A fascinating aspect of Margaret Atwood's Handmaid's Tale, especially in the Hulu series that we continue watching, is how it weaves together issues of feminism, race, heterosexism-homophobia, class privilege, and religion. If anything, the t.v. series is making the interconnection of these issues even stronger.

Friday, May 12, 2017

Move to Impeach Judge Wendell Griffen: "Latest Effort to Punish a Judge, a Black Judge . . . with Whom the White Power Structure in Arkansas Disagrees"

I thought I'd update you today on what's happening with my friend Judge (and Reverend) Wendell Griffen right now. As his recent Democracy Now! interview with Amy Goodman and Juan González reports, a move is afoot to have him impeached as a member of the Arkansas judiciary due to his outspoken opposition — as a Christian pastor — to the death penalty. On Good Friday, he took part in a protest against the death penalty organized by the church he pastors, New Millennium Baptist church in Little Rock, and the impeachment proceedings are due to his participation in that protest.

Thursday, May 11, 2017

Trump's Education Secretary DeVos Presents Commencement Address at Bethune-Cookman University: Things Do Not Go Well for Her

Mr. Trump's Secretary of Education (and right-wing Christian activist) Betsy DeVos was the commencement speaker yesterday at the historically black United Methodist university founded by Mary McLeod Bethune, Bethune-Cookman University. Things did not go well.

Frances FitzGerald's The Evangelicals: The Struggle to Shape America, on Billy Graham and Richard Nixon: Valuable Historical Reminders

One of the important contributions of Frances FitzGerald's book The Evangelicals: The Struggle to Shape America (NY: Simon & Schuster, 2017) is that it recovers for us history that is, for many of us, still alive in memory, but about which younger Americans now have no inkling. One section of her book focuses on the strong connection the leading white American evangelist Billy Graham made with Richard Nixon, and how that connection was tested when the Watergate débacle happened. 

Wednesday, May 10, 2017

"No Shoes Left to Drop," "Dark and Perilous Moment": Commentary on Trump's Firing of James Comey

Commentary worth reading (so it seems to me) about Trump's firing of James Comey:

Tuesday, May 9, 2017

"Church Should Provide Healthcare Coverage, Not State": Two Statements Confronting This Claim of Many U.S. White Christians with Reality

As a way of prefacing the two articles to which I'm pointing you below, with excerpts, I want to remind you of several observations made by Frances FitzGerald in her book The Evangelicals: The Struggle to Shape America (NY: Simon & Schuster, 2017) (for previous discussions of this book, see here and here). First, there's this:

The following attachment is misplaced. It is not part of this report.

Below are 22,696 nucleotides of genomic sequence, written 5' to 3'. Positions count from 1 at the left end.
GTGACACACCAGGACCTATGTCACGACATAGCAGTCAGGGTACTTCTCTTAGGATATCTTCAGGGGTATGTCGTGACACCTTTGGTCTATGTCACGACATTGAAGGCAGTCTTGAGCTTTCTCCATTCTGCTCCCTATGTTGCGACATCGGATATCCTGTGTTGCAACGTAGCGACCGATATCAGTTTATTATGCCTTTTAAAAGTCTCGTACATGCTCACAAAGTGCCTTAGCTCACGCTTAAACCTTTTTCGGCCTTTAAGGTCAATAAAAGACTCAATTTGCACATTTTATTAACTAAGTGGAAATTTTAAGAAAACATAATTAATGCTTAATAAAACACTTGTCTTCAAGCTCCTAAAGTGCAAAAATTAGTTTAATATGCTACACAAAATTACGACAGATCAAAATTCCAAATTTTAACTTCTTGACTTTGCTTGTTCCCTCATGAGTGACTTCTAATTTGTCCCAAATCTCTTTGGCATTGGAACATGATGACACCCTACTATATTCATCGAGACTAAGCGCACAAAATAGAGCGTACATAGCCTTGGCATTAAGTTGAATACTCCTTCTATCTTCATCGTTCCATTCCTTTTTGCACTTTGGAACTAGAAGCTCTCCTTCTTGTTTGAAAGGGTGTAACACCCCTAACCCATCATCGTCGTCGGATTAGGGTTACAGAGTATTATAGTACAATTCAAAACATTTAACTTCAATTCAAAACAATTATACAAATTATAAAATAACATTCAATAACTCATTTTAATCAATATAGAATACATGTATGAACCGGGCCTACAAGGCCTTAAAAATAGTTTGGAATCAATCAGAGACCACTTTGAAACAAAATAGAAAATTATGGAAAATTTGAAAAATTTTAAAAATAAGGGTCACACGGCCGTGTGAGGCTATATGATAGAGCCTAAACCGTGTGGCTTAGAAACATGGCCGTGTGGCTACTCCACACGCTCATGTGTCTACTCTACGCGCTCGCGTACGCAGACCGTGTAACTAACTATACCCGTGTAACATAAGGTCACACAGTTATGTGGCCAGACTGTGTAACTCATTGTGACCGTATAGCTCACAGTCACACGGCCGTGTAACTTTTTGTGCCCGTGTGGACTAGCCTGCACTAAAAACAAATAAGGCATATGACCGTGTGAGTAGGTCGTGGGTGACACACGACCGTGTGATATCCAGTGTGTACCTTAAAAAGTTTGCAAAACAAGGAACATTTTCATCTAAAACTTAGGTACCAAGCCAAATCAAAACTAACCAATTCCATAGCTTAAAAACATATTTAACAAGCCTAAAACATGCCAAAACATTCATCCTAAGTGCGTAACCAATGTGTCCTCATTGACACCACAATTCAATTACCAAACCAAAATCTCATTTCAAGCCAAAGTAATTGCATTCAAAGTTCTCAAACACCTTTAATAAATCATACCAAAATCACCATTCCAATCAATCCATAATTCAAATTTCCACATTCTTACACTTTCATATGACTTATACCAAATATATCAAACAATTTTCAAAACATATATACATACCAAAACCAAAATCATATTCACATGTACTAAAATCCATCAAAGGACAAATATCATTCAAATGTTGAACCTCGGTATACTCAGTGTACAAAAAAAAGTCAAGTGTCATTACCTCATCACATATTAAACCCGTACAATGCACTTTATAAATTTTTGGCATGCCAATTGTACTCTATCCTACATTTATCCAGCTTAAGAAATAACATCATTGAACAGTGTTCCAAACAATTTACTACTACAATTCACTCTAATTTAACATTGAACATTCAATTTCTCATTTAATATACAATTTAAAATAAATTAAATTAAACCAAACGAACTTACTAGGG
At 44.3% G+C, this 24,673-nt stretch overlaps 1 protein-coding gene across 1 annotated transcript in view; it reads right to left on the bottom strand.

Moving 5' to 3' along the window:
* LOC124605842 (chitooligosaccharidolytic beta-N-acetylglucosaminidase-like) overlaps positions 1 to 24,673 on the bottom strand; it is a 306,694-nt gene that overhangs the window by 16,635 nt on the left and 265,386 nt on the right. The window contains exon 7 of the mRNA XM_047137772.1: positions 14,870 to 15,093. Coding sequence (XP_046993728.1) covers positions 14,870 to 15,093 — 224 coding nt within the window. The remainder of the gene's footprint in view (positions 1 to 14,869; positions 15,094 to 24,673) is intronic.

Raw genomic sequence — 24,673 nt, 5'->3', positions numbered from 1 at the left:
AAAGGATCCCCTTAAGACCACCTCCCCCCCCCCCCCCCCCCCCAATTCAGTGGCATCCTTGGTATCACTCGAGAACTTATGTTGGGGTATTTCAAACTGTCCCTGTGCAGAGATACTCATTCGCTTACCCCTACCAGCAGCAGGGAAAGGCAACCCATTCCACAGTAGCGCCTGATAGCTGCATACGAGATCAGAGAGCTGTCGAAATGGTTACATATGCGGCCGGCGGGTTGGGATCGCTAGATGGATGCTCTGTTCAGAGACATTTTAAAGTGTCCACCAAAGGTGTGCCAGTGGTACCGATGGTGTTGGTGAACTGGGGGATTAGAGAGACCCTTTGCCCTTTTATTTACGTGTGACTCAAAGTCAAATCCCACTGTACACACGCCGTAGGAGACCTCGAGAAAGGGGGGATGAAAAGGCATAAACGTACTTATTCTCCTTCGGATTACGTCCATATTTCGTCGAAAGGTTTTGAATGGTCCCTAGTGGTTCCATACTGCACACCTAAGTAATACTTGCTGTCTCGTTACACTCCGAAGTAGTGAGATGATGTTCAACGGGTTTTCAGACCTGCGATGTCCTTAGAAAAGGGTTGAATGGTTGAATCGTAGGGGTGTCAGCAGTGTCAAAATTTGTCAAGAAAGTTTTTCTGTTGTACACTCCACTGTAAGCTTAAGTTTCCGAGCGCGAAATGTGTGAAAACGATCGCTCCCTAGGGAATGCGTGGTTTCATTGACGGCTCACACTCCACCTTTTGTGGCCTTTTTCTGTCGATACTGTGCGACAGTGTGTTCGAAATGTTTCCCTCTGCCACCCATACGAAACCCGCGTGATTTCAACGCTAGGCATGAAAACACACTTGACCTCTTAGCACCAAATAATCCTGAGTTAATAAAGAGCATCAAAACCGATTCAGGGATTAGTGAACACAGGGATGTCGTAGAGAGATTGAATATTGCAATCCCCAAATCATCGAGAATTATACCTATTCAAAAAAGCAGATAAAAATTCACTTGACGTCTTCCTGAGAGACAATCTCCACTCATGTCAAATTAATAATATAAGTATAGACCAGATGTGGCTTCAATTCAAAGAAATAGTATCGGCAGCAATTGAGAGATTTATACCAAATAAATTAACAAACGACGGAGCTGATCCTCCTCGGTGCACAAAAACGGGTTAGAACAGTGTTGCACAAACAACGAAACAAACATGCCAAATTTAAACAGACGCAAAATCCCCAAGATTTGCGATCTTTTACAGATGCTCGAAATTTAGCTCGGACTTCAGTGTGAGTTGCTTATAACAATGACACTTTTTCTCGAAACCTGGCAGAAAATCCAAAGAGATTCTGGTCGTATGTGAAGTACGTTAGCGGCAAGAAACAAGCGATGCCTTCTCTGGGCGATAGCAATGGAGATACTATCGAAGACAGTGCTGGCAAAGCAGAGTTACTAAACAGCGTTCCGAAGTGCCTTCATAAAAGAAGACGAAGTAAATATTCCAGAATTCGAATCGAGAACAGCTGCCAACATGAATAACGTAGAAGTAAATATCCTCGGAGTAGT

Thursday, May 4, 2017

Charles Pierce on the Party in D.C. Today: Celebrating Taking Healthcare from Poor People to Give Trillion-Dollar Tax Cut to Super-Rich

GOP Votes to Rip Healthcare from Millions of Americans, Beer Bash Ensues: Twitter Documentation of Today

Twitter capturing what's happening in Washington, D.C., today as a bill to strip millions of Americans of healthcare coverage to afford tax credits to the richest people in the country passes the House, and cases of beer are rolled into the Capitol for the celebration:

Wednesday, May 3, 2017

More from Frances Fitzgerald's The Evangelicals: The Struggle to Shape America: Race and the Shift of White Evangelicals to Republican Party

And, as a complement to what I have just posted about Trump's analysis of the Civil War and Andrew Jackson and how both reflect white supremacist ideology, here aresome more excerpts from Frances FitzGerald, The Evangelicals: The Struggle to Shape America (NY: Simon & Schuster, 2017).  These are not in the least unrelated to Trump's remarks about the Civil War and Jackson:

Trump and the Civil War: "Belief That the Civil War Could Have Been 'Worked Out' Reflects the Influence of the White Supremacist Neo-Confederate Movement on the Republican Party"

I think Susan Rice is correct: the current president is seeking in every way possible to create smokescreens to deflect our attention from the probe into his probable knowledge of an probable collusion with Russia in that nation's project to subvert the electoral process in the U.S. in 2016. The video above is embedded in a tweet by Jonathan Beeley that says, 

Monday, May 1, 2017

"Why Was There the Civil War?" Mr. Trump Asks: Some Answers from Frances FitzGerald's The Evangelicals: The Struggle to Shape America

Since the president of the United States asked this morning, "Why was there the Civil War?," I thought I might take a stab at offering Mr. Trump some educational resources in the hope of helping him understand "why there was the Civil War." Unfortunately, coming to that point of understanding will require him to begin understanding the mentality of the white evangelical Christians, concentrated in the former slaveholding states of the American South, who are his strongest base of support.